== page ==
A6.23 In between these four framework slots are five other slots, all of which can be likened to on/off switches. They are represented in the diagram as rectangular switches. Four of the five are simple on/off switches — for these slots there is no range of alternative morphemes. Rather, there is only one morpheme (or unit of meaning) which can occur in a given slot, though a morpheme can have different allomorphs or alternative morphs — that is, it can have different forms, with identical meaning. (For example: the future morph, which is -e- after liquids and -6- otherwise.) If this morpheme is present in its slot it switches the verb to have that particular meaning (that is, in the example just given, "future"). Thus these are all optional slots — slots which may contain a morph, or may not.

A6.24 The fifth optional slot, Slot 8, is also an on/off switch, but if it is "on" — that is, if it is filled by a morph — it can have in it any one of six different possible morphemes, and the verb will then be "switched" to the meaning given by that particular morpheme. Only one of these six morphemes can occur in any given verb form (which is why it is only one slot, not six); or Slot 8 may be "off", and have no morpheme in it at all.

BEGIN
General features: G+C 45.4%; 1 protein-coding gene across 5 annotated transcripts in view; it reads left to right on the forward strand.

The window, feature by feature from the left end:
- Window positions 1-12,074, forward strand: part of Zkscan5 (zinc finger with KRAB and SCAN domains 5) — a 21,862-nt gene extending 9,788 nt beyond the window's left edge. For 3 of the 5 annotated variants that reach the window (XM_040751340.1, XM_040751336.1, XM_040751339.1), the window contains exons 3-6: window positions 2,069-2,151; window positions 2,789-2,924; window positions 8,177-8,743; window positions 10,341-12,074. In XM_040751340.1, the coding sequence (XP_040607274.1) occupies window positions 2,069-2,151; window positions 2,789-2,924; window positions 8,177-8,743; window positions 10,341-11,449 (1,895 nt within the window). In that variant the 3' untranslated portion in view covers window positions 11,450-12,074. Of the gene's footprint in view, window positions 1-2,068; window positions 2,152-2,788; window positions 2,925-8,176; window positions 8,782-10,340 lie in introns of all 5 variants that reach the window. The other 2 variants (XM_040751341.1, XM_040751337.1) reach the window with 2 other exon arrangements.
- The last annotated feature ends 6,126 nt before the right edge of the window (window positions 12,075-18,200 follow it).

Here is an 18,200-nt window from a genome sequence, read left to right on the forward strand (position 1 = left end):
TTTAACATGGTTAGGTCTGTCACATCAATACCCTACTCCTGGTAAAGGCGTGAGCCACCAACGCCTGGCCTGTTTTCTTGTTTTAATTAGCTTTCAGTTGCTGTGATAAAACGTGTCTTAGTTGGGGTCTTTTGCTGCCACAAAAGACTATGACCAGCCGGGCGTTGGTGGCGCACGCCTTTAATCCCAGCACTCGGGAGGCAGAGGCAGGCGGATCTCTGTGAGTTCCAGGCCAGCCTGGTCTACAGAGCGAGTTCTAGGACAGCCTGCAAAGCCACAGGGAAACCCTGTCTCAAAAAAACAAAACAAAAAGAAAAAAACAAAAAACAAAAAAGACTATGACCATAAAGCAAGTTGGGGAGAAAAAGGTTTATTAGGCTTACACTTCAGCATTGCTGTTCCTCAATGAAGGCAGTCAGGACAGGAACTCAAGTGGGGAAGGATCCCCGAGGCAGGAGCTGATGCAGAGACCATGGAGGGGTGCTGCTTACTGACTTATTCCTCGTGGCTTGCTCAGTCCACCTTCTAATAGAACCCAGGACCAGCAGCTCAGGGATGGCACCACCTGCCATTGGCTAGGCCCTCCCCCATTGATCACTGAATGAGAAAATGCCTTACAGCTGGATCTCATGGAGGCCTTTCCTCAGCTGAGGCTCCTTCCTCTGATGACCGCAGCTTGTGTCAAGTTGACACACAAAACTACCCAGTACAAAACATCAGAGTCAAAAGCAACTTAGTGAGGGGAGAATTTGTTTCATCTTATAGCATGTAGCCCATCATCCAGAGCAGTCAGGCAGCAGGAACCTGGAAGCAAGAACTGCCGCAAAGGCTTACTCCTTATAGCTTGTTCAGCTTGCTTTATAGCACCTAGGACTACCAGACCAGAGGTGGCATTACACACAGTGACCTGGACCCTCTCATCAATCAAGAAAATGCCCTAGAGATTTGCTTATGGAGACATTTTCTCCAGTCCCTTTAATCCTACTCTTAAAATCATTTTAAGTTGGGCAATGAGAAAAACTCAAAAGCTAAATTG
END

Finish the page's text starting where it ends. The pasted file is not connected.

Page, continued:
A6.25 The English meaning can frequently be "read off" for a Greek verb form by giving each morph its English equivalent and then reading the morphs from right to left. Examples: e — v — 017 — aav eIC - ;71111 - 817 - a - E - tai w — run — Ica --ed loosen- were they out sought be will it -t kep- have you


The Greek verb has nine morph slots, which can be viewed as being a mixture of on/off and multi-position switches.


PREPOSITION 20-position switch for: No preposition (simplex) 18 prepositions Special prefix (#E4.14) OFF ON i1f1 T r:i "mi j I J PAST REDUP- LEXAL TIME LICATION On/Off On/Off The lexal will be one of the one thousand that occur in the New Testament. OFF -1 ON PASSIVE FUTURE VOICE TIME On/Off On/Off o- 41E ASPECT 3-position switch (Absent in Third Conjugation flexions.) OFF ON' cs) 0) 2 4 5 6 SPECIFIER On/Off switch — but when it is on, it will specify one or other of six pieces of information: 1. pluperfect active 2. perfect active participle 3. other active participle 4. middle participle 5. middle imperative/ infinitive 6. optative mode —4 to N 00\ ENDING 3-position switch When switched to one of these three positions, the verb will then take one of the range of endings for that position